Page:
Is the loss from a fixed/variable annuity tax deductible?

by Jeffrey S. Berdahl, CPA | Oct 06, 2014
askacpaiconMy husband and I bought into a fixed/variable annuity several years ago ($65,000). The value kept decreasing over the years and so this year we decided to close the account. Our loss was about $26,000. Is this loss tax deductible?

First, you have to sell or surrender the contract. You may not exchange the annuity contract for another product under Section 1035. To calculate your gain or loss, you have to figure out your cost basis. This is the amount you paid for the contract minus any withdrawal you have made.  From this, you subtract the proceeds from the sale.  If you pay a surrender charge, you must add this back to the proceeds.

For example, if we assume you purchased a variable annuity for $100,000, and you did not make any withdrawal, you have to pay a surrender charge of $5,000 and the annuity is worth $80,000 on the day that you cash it in.

Even though you receive a check for $75,000, your loss is $20,000. The $5,000 is not considered part of your loss.  Also, if you are under the age of 59 1/2, there will be no 10 percent early withdraw penalty, because it is only imposed on gains.

The unsettled issue is where to report the loss on your income tax return. A loss on a variable annuity is not considered an investment loss to be shown on schedule D with other capital gains and losses. It is classified as an ordinary loss.

The conservative approach is to treat the loss on the surrender of your annuity contract as a miscellaneous deduction on schedule A, Form 1040. You will only get a deduction to the extent your total miscellaneous itemized deductions exceed two percent of your adjusted gross income.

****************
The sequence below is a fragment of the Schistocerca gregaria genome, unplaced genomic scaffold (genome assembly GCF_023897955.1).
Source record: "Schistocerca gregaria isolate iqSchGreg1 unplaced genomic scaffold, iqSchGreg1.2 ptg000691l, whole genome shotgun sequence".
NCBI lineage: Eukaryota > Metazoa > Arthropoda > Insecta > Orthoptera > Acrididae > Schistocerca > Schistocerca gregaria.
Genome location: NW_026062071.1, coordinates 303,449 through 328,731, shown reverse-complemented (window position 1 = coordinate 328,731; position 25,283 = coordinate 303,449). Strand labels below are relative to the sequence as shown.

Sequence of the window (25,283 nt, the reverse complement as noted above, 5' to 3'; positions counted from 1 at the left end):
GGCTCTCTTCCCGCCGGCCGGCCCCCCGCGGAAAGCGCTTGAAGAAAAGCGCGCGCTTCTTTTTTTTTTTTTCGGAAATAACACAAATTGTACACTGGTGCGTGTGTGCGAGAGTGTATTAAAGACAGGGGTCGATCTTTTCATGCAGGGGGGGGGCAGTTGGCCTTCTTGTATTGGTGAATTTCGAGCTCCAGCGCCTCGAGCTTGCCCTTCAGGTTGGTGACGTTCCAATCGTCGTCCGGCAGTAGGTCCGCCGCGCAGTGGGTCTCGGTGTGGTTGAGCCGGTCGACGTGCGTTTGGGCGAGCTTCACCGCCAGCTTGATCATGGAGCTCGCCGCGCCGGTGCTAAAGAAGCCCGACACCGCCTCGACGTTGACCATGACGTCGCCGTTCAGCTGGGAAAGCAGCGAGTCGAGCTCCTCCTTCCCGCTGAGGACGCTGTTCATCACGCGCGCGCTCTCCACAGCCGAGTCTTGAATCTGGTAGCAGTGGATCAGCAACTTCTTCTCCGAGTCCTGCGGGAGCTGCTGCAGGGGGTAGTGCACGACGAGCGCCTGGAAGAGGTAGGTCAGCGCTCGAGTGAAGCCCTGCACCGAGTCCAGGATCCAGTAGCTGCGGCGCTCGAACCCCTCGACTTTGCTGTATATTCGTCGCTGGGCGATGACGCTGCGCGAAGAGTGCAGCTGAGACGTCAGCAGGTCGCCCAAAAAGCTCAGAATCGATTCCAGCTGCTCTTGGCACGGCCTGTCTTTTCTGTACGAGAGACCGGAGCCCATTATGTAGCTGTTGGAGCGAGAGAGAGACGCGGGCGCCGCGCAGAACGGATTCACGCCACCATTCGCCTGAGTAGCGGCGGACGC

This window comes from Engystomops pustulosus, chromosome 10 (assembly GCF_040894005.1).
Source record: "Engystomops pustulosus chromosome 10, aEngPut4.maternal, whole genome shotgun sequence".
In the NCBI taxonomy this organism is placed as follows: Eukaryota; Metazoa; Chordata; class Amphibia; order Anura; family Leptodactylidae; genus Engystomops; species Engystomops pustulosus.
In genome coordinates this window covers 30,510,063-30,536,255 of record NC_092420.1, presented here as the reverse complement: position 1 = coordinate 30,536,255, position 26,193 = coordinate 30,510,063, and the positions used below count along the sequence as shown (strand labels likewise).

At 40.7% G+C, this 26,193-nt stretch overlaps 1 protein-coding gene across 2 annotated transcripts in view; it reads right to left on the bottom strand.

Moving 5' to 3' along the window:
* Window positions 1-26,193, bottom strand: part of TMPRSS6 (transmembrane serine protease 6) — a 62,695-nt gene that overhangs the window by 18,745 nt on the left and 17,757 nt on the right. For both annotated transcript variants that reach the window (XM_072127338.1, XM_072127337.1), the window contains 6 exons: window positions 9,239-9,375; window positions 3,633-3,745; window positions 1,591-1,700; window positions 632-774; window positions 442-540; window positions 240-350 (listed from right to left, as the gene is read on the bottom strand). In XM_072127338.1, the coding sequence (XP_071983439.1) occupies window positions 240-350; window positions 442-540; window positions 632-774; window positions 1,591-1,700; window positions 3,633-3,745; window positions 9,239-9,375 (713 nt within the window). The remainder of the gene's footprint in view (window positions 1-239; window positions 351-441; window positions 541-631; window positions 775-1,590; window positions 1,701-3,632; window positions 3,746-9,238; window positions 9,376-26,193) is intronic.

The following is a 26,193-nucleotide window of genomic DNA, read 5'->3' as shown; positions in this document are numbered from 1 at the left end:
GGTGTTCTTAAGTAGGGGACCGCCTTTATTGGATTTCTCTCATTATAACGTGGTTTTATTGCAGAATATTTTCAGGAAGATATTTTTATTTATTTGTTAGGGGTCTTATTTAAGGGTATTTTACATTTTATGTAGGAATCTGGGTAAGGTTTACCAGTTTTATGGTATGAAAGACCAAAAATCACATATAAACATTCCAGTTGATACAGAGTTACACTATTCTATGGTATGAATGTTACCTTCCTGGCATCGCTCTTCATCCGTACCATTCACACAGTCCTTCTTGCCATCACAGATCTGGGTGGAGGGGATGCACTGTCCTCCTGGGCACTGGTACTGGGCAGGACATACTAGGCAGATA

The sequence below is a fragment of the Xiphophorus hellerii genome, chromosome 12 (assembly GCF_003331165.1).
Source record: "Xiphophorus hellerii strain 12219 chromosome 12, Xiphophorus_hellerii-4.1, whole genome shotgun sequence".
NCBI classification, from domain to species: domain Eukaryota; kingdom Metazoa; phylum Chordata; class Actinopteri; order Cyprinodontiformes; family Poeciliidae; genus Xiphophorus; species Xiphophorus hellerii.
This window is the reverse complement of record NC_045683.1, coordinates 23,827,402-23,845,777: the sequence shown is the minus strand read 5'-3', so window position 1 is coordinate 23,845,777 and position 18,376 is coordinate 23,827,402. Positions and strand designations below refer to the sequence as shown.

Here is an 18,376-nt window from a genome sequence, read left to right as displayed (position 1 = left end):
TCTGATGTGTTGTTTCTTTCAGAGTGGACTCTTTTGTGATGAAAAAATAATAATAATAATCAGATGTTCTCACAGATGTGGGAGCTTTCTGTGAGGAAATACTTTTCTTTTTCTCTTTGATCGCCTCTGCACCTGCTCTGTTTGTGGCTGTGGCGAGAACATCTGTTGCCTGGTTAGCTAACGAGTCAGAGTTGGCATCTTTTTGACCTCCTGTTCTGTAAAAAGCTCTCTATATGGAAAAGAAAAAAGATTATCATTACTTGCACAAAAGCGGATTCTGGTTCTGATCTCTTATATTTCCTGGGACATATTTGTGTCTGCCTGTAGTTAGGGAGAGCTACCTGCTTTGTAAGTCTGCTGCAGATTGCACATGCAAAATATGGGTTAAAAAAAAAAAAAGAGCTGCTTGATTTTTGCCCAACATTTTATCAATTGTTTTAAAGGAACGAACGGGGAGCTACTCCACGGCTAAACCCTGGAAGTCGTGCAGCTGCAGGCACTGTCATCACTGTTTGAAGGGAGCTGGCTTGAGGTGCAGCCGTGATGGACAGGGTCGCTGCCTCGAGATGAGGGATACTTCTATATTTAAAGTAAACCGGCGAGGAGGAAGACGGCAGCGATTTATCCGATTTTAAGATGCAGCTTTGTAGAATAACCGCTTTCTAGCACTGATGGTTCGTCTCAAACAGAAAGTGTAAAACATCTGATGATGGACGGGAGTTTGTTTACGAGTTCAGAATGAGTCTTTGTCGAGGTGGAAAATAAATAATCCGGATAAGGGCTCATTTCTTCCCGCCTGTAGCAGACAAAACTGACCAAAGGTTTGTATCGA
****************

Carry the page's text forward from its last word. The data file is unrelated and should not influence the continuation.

However, a position can be taken to deduct the loss on line 14, form 1040, Other Gains/Losses.  Revenue Ruling 61-201, 1961-2 CB 48 supports treating the loss as an ordinary loss. In this case, you could deduct the full loss without being subject to the two percent limit.

In closing, this is an unsettled area with the tax code and taking this loss as ordinary might be disallowed on audit. However, the Revenue Ruling provides substantial authority to take the loss.
The information provided here is of general nature and is not intended to address the unique fact pattern of any individual or entity. In specific circumstances, the services of a professional should be sought.

Answer By: Jeffrey S. Berdahl, CPA, is a shareholder with Regan Levin Bloss Brown & Savchak PC in Allentown. 
The responses are based on the limited information provided by the questioner and apply the laws and regulations at the time of posting. Other options could arise as rules and regulations may change over time, including but not limited to the passage of the Tax Cuts and Jobs Act of 2017. They are intended to provide general information, not specific accounting or tax advice; they are not intended or written to be used and cannot be used for the purpose of avoiding or evading taxes or penalties under the IRS code or regulations. Views expressed do not imply an opinion of the PICPA, its officers, directors, employees, or members.
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